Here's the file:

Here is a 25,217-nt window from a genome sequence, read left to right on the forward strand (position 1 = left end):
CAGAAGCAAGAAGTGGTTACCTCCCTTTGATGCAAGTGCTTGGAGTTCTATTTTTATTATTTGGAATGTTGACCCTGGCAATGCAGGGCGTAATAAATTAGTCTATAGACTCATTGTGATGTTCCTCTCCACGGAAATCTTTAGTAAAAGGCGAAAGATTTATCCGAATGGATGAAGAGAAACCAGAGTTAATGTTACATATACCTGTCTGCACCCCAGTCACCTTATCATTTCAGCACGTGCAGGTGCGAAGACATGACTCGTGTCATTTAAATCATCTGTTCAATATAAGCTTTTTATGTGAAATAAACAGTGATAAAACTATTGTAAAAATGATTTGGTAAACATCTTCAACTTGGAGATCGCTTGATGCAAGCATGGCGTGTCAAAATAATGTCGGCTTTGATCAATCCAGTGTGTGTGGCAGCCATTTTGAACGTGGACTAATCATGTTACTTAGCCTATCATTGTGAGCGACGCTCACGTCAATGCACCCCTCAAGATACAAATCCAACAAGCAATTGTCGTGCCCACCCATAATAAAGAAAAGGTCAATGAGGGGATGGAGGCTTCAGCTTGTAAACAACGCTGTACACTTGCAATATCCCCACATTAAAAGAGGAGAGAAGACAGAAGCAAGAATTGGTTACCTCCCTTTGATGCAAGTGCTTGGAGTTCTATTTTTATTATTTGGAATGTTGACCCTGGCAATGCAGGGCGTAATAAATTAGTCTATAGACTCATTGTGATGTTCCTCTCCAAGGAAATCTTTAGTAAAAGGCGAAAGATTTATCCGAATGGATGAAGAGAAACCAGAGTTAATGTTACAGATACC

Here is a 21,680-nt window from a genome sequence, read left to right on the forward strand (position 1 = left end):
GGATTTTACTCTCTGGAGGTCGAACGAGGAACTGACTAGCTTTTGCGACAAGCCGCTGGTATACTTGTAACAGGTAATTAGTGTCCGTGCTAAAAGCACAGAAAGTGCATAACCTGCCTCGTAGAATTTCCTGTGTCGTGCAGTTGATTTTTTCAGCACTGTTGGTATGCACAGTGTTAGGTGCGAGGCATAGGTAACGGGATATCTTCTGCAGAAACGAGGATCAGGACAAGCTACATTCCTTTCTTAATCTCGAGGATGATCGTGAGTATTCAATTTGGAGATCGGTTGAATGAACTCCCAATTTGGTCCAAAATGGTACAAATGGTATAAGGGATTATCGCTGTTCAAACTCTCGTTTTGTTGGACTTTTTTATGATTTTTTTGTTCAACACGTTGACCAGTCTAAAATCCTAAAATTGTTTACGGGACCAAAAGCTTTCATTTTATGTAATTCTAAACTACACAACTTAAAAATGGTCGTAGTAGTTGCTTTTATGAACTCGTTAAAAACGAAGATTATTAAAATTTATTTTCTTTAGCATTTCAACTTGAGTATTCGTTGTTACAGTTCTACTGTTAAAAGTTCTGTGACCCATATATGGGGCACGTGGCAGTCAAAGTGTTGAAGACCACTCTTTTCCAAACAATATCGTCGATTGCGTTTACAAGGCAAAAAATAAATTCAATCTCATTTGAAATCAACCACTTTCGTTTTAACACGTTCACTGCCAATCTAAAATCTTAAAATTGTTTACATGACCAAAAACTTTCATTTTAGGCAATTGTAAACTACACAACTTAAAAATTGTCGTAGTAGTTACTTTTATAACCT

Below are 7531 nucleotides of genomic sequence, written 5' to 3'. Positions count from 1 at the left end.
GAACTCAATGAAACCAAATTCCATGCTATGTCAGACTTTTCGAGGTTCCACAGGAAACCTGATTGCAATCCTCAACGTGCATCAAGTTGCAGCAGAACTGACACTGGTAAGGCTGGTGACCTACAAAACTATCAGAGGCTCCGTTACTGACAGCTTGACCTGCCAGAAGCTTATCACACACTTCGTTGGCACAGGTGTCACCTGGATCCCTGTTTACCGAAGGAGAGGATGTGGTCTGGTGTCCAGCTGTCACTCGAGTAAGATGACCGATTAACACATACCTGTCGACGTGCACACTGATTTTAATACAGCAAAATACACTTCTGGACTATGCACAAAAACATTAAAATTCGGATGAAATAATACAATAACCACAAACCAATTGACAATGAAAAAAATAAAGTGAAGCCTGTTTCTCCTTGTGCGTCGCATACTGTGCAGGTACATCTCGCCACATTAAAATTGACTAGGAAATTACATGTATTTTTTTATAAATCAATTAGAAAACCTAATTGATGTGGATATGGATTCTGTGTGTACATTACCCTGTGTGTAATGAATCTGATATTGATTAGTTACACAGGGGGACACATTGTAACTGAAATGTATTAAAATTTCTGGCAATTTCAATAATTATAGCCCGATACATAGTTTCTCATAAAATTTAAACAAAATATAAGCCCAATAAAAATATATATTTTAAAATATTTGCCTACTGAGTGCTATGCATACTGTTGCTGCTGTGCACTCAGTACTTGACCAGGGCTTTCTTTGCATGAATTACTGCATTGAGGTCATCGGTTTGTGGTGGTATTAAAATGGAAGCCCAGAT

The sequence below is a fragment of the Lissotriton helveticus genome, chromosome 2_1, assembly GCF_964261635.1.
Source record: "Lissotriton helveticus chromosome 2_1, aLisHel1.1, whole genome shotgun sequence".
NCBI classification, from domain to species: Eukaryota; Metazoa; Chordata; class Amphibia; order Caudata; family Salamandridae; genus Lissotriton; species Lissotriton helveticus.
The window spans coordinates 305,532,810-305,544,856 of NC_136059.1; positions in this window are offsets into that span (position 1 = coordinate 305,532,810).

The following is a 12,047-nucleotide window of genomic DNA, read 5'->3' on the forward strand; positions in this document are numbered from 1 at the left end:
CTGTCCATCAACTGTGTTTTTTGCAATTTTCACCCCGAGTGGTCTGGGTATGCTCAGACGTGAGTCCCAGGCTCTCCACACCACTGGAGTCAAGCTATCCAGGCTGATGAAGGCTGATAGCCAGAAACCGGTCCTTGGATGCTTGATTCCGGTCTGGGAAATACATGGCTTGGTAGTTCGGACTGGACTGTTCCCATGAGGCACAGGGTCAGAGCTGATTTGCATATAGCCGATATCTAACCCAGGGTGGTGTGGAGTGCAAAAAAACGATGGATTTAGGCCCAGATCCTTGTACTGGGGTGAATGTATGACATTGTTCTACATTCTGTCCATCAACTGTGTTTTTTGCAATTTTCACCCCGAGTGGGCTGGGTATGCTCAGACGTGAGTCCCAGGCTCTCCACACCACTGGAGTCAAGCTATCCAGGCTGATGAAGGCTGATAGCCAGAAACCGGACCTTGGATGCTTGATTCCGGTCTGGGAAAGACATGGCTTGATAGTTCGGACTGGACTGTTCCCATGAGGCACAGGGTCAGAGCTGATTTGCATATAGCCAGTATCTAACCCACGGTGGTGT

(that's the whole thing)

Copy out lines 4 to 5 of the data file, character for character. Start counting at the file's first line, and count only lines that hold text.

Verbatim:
GGATTTTACTCTCTGGAGGTCGAACGAGGAACTGACTAGCTTTTGCGACAAGCCGCTGGTATACTTGTAACAGGTAATTAGTGTCCGTGCTAAAAGCACAGAAAGTGCATAACCTGCCTCGTAGAATTTCCTGTGTCGTGCAGTTGATTTTTTCAGCACTGTTGGTATGCACAGTGTTAGGTGCGAGGCATAGGTAACGGGATATCTTCTGCAGAAACGAGGATCAGGACAAGCTACATTCCTTTCTTAATCTCGAGGATGATCGTGAGTATTCAATTTGGAGATCGGTTGAATGAACTCCCAATTTGGTCCAAAATGGTACAAATGGTATAAGGGATTATCGCTGTTCAAACTCTCGTTTTGTTGGACTTTTTTATGATTTTTTTGTTCAACACGTTGACCAGTCTAAAATCCTAAAATTGTTTACGGGACCAAAAGCTTTCATTTTATGTAATTCTAAACTACACAACTTAAAAATGGTCGTAGTAGTTGCTTTTATGAACTCGTTAAAAACGAAGATTATTAAAATTTATTTTCTTTAGCATTTCAACTTGAGTATTCGTTGTTACAGTTCTACTGTTAAAAGTTCTGTGACCCATATATGGGGCACGTGGCAGTCAAAGTGTTGAAGACCACTCTTTTCCAAACAATATCGTCGATTGCGTTTACAAGGCAAAAAATAAATTCAATCTCATTTGAAATCAACCACTTTCGTTTTAACACGTTCACTGCCAATCTAAAATCTTAAAATTGTTTACATGACCAAAAACTTTCATTTTAGGCAATTGTAAACTACACAACTTAAAAATTGTCGTAGTAGTTACTTTTATAACCT

Below are 7531 nucleotides of genomic sequence, written 5' to 3'. Positions count from 1 at the left end.